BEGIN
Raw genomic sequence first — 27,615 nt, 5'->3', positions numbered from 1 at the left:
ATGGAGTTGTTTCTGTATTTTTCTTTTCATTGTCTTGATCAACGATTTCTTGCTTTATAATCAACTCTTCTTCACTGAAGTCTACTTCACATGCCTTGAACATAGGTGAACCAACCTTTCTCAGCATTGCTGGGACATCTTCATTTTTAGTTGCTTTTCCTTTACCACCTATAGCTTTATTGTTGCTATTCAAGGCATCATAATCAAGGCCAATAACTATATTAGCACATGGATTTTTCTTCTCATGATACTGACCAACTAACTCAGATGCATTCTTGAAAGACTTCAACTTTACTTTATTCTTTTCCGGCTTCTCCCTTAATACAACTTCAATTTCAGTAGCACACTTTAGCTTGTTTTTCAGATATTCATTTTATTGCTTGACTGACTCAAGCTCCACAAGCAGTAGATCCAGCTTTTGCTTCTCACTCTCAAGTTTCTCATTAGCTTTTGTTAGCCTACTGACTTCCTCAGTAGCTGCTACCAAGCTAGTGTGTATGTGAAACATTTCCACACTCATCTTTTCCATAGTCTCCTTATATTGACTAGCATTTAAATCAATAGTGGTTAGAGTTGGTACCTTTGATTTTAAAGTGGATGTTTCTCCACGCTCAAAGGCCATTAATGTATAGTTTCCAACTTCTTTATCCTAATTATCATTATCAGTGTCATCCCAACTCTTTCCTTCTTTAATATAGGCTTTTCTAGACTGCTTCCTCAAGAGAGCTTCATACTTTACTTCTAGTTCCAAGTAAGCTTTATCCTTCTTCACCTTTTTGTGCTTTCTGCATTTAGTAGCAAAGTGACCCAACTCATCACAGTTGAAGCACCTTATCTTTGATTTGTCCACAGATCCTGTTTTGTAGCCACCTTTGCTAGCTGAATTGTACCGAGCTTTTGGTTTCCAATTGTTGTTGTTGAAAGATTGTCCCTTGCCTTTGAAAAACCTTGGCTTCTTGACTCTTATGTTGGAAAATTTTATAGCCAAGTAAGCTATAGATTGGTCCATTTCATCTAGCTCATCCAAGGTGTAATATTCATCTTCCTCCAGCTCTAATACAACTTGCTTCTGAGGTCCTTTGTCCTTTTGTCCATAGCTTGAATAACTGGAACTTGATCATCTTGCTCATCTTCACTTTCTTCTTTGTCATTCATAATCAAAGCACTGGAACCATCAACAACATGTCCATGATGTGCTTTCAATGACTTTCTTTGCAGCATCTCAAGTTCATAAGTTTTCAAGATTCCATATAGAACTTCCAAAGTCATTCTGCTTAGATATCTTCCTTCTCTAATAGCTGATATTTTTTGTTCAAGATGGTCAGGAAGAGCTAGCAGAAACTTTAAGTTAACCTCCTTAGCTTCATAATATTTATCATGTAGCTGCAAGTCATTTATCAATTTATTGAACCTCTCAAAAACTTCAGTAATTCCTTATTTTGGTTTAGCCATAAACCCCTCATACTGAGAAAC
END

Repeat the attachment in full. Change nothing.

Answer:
Raw genomic sequence first — 27,615 nt, 5'->3', positions numbered from 1 at the left:
ATGGAGTTGTTTCTGTATTTTTCTTTTCATTGTCTTGATCAACGATTTCTTGCTTTATAATCAACTCTTCTTCACTGAAGTCTACTTCACATGCCTTGAACATAGGTGAACCAACCTTTCTCAGCATTGCTGGGACATCTTCATTTTTAGTTGCTTTTCCTTTACCACCTATAGCTTTATTGTTGCTATTCAAGGCATCATAATCAAGGCCAATAACTATATTAGCACATGGATTTTTCTTCTCATGATACTGACCAACTAACTCAGATGCATTCTTGAAAGACTTCAACTTTACTTTATTCTTTTCCGGCTTCTCCCTTAATACAACTTCAATTTCAGTAGCACACTTTAGCTTGTTTTTCAGATATTCATTTTATTGCTTGACTGACTCAAGCTCCACAAGCAGTAGATCCAGCTTTTGCTTCTCACTCTCAAGTTTCTCATTAGCTTTTGTTAGCCTACTGACTTCCTCAGTAGCTGCTACCAAGCTAGTGTGTATGTGAAACATTTCCACACTCATCTTTTCCATAGTCTCCTTATATTGACTAGCATTTAAATCAATAGTGGTTAGAGTTGGTACCTTTGATTTTAAAGTGGATGTTTCTCCACGCTCAAAGGCCATTAATGTATAGTTTCCAACTTCTTTATCCTAATTATCATTATCAGTGTCATCCCAACTCTTTCCTTCTTTAATATAGGCTTTTCTAGACTGCTTCCTCAAGAGAGCTTCATACTTTACTTCTAGTTCCAAGTAAGCTTTATCCTTCTTCACCTTTTTGTGCTTTCTGCATTTAGTAGCAAAGTGACCCAACTCATCACAGTTGAAGCACCTTATCTTTGATTTGTCCACAGATCCTGTTTTGTAGCCACCTTTGCTAGCTGAATTGTACCGAGCTTTTGGTTTCCAATTGTTGTTGTTGAAAGATTGTCCCTTGCCTTTGAAAAACCTTGGCTTCTTGACTCTTATGTTGGAAAATTTTATAGCCAAGTAAGCTATAGATTGGTCCATTTCATCTAGCTCATCCAAGGTGTAATATTCATCTTCCTCCAGCTCTAATACAACTTGCTTCTGAGGTCCTTTGTCCTTTTGTCCATAGCTTGAATAACTGGAACTTGATCATCTTGCTCATCTTCACTTTCTTCTTTGTCATTCATAATCAAAGCACTGGAACCATCAACAACATGTCCATGATGTGCTTTCAATGACTTTCTTTGCAGCATCTCAAGTTCATAAGTTTTCAAGATTCCATATAGAACTTCCAAAGTCATTCTGCTTAGATATCTTCCTTCTCTAATAGCTGATATTTTTTGTTCAAGATGGTCAGGAAGAGCTAGCAGAAACTTTAAGTTAACCTCCTTAGCTTCATAATATTTATCATGTAGCTGCAAGTCATTTATCAATTTATTGAACCTCTCAAAAACTTCAGTAATTCCTTATTTTGGTTTAGCCATAAACCCCTCATACTGAGAAAC